RICO / Racketeering
Obtaining or extorting money through illegal business activities is commonly known as racketeering. The Racketeer Influenced and Corrupt Organizations Act (commonly known as the RICO Act) became federal law in 1970 with the purpose of the statute being “the elimination of the infiltration of organized crime and racketeering into legitimate organizations operating in interstate commerce.”
Texas also has state laws against racketeering activities. Whether alleged offenders are facing federal or state charges for these types of offenses, prosecutors will usually seek harsh punishments that can include enormous fines, lengthy imprisonment, and possible forfeiture of assets.
Lawyer for Racketeering Defense in San Antonio, Texas
If you have been arrested or believe that you could currently be under investigation for an alleged RICO violation, you should absolutely refuse to speak to police without legal representation. Goldstein, Goldstein, Hilley & Orr have decades of legal experience and can fight to get these criminal charges significantly reduced or completely dismissed.
Our criminal defense attorneys in San Antonio represent clients all over Bexar County and surrounding areas. Call (210) 226-1463 or fill out an online contact form today to have our lawyers review your case during a free, confidential consultation.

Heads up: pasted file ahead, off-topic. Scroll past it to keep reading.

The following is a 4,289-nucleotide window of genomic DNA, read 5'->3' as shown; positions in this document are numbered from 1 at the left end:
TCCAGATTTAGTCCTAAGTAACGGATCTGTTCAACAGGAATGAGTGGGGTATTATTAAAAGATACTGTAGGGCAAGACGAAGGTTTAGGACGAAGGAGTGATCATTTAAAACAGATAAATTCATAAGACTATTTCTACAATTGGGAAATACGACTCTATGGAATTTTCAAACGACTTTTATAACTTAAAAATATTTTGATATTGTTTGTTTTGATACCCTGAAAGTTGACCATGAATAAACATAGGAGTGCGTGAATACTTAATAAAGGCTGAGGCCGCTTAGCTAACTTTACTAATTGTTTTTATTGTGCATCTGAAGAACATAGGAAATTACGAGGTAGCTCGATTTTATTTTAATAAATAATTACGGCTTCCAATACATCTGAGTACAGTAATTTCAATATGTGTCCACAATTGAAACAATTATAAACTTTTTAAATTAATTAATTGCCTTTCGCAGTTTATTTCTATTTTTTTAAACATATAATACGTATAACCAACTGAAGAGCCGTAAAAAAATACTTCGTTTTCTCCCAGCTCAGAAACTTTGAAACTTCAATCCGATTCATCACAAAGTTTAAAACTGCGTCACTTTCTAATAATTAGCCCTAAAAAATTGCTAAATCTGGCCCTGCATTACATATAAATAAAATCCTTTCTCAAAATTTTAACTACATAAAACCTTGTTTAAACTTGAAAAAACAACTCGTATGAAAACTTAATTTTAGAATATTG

Bexar County RICO Act Information Center
- What are the state laws in Texas regarding racketeering?
- How are federal laws different under the RICO Act?
- Where can I find more information about racketeering and RICO?
In the Lone Star State, racketeering offenses are generally prosecuted under the offense of engaging in organized criminal activity established in Texas Penal Code §71.02. Under this statute, it is illegal for a person to commit or conspirer to commit certain crimes with the intent to establish, maintain, or participate in a combination or in the profits of a combination or as a member of a criminal street gang.
A combination is defined as being three or more persons who collaborate in carrying on criminal activities, although the participants may not know each other’s identity, membership in the combination may change from time to time, and the participants may stand in a wholesaler-retailer or other arm’s-length relationship in illicit distribution operations.
Participants may be charged with engaging in organized criminal activity if they committed or conspired to commit such crimes as, but not limited to the following:
- Capital murder;
- Aggravated robbery;
- Aggravated kidnapping;
- Aggravated assault;
- Aggravated sexual assault;
- Sexual assault;
- Continuous sexual abuse of young child or children;
- Solicitation of a minor;
- Deadly conduct;
- Burglary of a motor vehicle; and
- Unauthorized use of a motor vehicle.
Any engaging in organized criminal activity offense is punished one category higher than the most serious offense that was committed, meaning that committing a third-degree felony will lead to second-degree felony penalties. If the most serious offense is a Class A misdemeanor, then the offense is classified as a state jail felony.